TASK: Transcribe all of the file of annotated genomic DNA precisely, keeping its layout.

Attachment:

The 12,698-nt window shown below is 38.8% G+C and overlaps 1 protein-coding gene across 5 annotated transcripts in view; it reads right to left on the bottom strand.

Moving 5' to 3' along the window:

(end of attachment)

The 12,698-nt window shown below is 38.8% G+C and overlaps 1 protein-coding gene across 5 annotated transcripts in view; it reads right to left on the bottom strand.

Moving 5' to 3' along the window: